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Health care executives harried by the previous administration’s unprecedented crackdown on Medicare fraud and abuse issues already are sensing a sea change in the government’s attitude toward and relationships with hospitals and other health care organizations. Many in the industry are pinning hopes on newly appointed Department of Health and Human Services (HHS) Secretary Tommy Thompson, who used his recent confirmation hearing to blast Medicare’s "excessively complex paperwork" that he says "criminalizes honest mistakes" and drives providers from the program.
"Hospitals are drowning in a sea of government rules and regulations," Gary Mecklenberg, president & CEO of Northwestern Memorial Healthcare in Chicago, told the House Ways and Means Health Subcommittee this month. But like many others in the health care community, Mecklenberg now sees light at the end of the tunnel.
"There is definitely a new tone in Washington, and I think a lot of positive change is possible," says Mary Grealy, president of the Healthcare Leadership Council in Washington, DC. According to Grealy, that new tone already is reflected in the new administration’s recent decision to revisit HHS’ final privacy regulation as well as recent Congressional efforts toward finding ways to ease the current regulatory burden and high costs of compliance confronting hospitals and other providers.
Grealy points out that hospitals now have a friendly face heading up the Health Care Financing Administration (HCFA) as well. Last week, Washington lobbyist Tom Scully was appointed the new HCFA Administrator, after a six-year stint at the Federation of American Hospitals in Washington, DC.
American Hospital Association (AHA) executive vice president Rick Pollack says Scully has the perfect mix of "real-world experience" and public service to bring about fundamental change at HCFA. Scully has worked at the Office of Management and Budget and on Capitol Hill, experience that gives him a Washington road map for executing real change, says Grealy.
That may be a good thing, because Pollack and his colleagues are pushing for fundamental reform. Testifying before the Ways and Means Health Subcommittee on behalf of the AHA March 15, Mecklenberg argued that HCFA must do a better job coordinating regulations issued by many different departments and providers should be engaged early to help make regulations more practical.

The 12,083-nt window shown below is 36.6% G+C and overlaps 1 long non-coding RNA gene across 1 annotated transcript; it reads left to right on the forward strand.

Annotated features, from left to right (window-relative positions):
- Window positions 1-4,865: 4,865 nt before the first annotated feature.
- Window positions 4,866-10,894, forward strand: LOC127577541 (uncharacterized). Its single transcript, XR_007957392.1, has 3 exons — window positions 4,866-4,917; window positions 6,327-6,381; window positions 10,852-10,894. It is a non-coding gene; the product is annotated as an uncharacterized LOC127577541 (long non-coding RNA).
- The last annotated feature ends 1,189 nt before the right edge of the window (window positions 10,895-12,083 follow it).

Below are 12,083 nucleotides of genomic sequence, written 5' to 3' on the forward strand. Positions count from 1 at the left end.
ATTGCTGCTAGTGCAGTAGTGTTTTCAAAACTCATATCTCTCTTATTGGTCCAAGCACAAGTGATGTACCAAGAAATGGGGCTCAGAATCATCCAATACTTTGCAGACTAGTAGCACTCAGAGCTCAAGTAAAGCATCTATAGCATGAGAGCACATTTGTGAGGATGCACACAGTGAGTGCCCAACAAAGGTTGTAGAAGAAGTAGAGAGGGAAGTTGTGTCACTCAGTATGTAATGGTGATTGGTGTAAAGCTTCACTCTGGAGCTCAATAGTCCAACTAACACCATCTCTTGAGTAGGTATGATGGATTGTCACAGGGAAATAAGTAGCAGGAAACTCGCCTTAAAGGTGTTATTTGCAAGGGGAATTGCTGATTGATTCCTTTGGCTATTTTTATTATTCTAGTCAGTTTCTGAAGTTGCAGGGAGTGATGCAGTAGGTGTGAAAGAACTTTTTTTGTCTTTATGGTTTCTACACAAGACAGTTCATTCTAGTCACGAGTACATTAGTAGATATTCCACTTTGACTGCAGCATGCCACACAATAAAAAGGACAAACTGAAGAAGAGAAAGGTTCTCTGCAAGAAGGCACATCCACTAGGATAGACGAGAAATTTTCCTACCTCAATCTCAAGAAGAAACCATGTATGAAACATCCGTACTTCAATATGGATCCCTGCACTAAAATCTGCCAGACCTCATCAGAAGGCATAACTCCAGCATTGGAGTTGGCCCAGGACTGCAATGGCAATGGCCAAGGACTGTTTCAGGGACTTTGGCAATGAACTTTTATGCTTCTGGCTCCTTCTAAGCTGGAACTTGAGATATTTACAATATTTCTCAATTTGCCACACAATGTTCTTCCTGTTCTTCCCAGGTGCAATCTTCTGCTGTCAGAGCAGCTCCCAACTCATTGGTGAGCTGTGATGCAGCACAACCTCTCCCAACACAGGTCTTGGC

Mecklenberg said hospitals also should have the right to challenge "questionable" HHS policies that skirt established rule-making procedures. Currently, hospitals seeking judicial review of a regulation must knowingly violate Medicare law and risk exclusion, he explained.
But it doesn’t stop there. The association also wants to see compliance costs factored into payment rates to account for complex regulations such as the Health Insurance Portability and Accountability Act of 1996, which alone will cost hospitals more than $22 billion to implement over the next five years, according to the AHA.
The Republican Congress may yet have something to say about that issue as well. At a third hearing on the subject last week, Rep. Billy Tauzin (R-LA), chairman of the Committee on Energy and Commerce, said that while drafting the privacy regulation was an arduous task, Congress still must find a way to make the final regulation more workable.
Gail Wilensky, who heads up the Medicare Payment Advisory Commission, appeared to bolster the AHA’s arguments when she told the Ways and Means health panel that discrepancies in the program integrity portion of Medicare are now the greatest single source of provider frustration.
While local discretion in payment and coverage is one source of confusion, Wilensky said the larger problem is discrepancies in the policies and behavior among HCFA’s central office, 10 regional offices, and more than 50 private contractors that carry out the actual payment, claims processing, and audit operations for Medicare, she asserted.
According to the former HCFA Administrator, the current environment presumes that billing may be incorrect or inappropriate. As a result, contractors develop a series of automated strategies that deny claims. But while this practice has limited the need to "pay and chase," Wilensky says it has also led to "an explosion of medical review policies" and a heavy reliance on documentation.
Worse yet, Wilensky contends that confusion over how to bill Medicare and fears of false claims allegations by HCFA and the OIG may be creating a pattern of "down-coding" among doctors and hospitals.
Wilensky says a more effective strategy would be to pay properly submitted bills and search for patterns of abuse based on statistical analysis. This shift in focus would mirror a change that began taking place among professional review organizations in the 1990s, when those organizations moved from a case-by-case retrospective review of medical records to a focus on "patterns of care" and "patterns of outcomes."
OIG Deputy Inspector General Paul Grob sharply disputed provider complaints, but added HCFA should have more flexibility in the ways it selects and works with contractors. He also suggested providers can expect an increase in the agency’s use of contractors for specific program safeguard functions in areas such as medical review, fraud detection, and cost report audits.
Grob argued that more resources are needed for quality assurance reviews not only for the 20% of all hospitals that are not accredited by the Joint Commission, but for nursing homes, which are only surveyed once a year, and home health agencies, where surveys have slipped to once every three years.